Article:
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STUDIO: Warner Brothers
RUNNING TIME: 133 minutes
• Maximum Movie Mode
• DVD Copy
• Digital Copy
Rugby is popular in places that aren’t America. Honestly, all I thought they knew was genocide and AIDS.
Morgan Freeman, Matt Damon, Matt Stern and others
Invictus should’ve been amazing Oscar bait. Sadly, it seems that most of Eastwood’s voters in the Academy had died. The film focuses on the Rugby World Cup of 1995 and Mandela’s efforts to bring the country together. South Africa’s Springboks are scheduled to play against New Zealand’s finest. This is all fair and good, but Eastwood tries to cram in extra subplots about Mandela’s bodyguards and the men working for his new government. Everything’s rather predictable, but that doesn’t mean you can’t enjoy the sports action.
Clint Eastwood has had three eras in his career. The young rookie actor that learned the ropes of the trade and palled around with Italian influence and Old Hollywood machismo. Then, there was the second era where he founded Malpaso. Developing carefully selected projects and helming the first truly great films of his career. The third era was the Elder Professional that began with his Best Director Oscar for Unforgiven. The Oscar win has done strange things to directors and Eastwood was no exception. When Spielberg won his little gold guy, he couldn’t make Nazis into punching fodder for Indiana Jones. When Ron Howard won his Oscar, he realized that a career of making boring films can be rewarded by a jury of his peers.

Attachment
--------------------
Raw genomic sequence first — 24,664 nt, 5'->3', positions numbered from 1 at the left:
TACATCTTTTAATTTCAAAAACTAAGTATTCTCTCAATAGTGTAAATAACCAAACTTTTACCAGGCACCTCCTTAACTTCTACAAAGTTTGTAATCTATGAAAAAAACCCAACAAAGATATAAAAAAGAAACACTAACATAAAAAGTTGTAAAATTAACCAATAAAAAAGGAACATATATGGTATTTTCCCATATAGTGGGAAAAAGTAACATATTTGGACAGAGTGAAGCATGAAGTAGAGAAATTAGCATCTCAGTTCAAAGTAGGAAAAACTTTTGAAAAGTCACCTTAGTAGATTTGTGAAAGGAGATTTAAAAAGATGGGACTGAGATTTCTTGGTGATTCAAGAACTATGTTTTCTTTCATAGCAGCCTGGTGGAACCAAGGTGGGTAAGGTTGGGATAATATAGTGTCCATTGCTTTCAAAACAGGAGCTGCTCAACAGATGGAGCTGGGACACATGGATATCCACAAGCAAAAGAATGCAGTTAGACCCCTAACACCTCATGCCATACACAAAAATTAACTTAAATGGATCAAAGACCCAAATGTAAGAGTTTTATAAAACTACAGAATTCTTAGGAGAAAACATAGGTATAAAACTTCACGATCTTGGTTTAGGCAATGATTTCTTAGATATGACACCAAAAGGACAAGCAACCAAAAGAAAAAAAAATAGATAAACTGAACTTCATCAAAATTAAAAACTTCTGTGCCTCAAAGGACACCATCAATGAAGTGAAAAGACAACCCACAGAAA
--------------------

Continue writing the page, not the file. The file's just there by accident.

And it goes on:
When Eastwood won his first Oscar, he seemed to immediately begin a path to his second Oscar and his hope for more. The films became safer and the subject matter was the kind of material that used to entertain a Redford, a Howard or even Andrew Davis. The grit of the younger to middle-age Eastwood was traded in for the wit and wisdom of a man that had aged before our eyes. By the time that Million Dollar Baby rolled around, the Man with No Name persona had died. Hell, I’d kill for the passion of a Bronco Billy by this point. This is safe filmmaking and it doesn’t do anyone favors.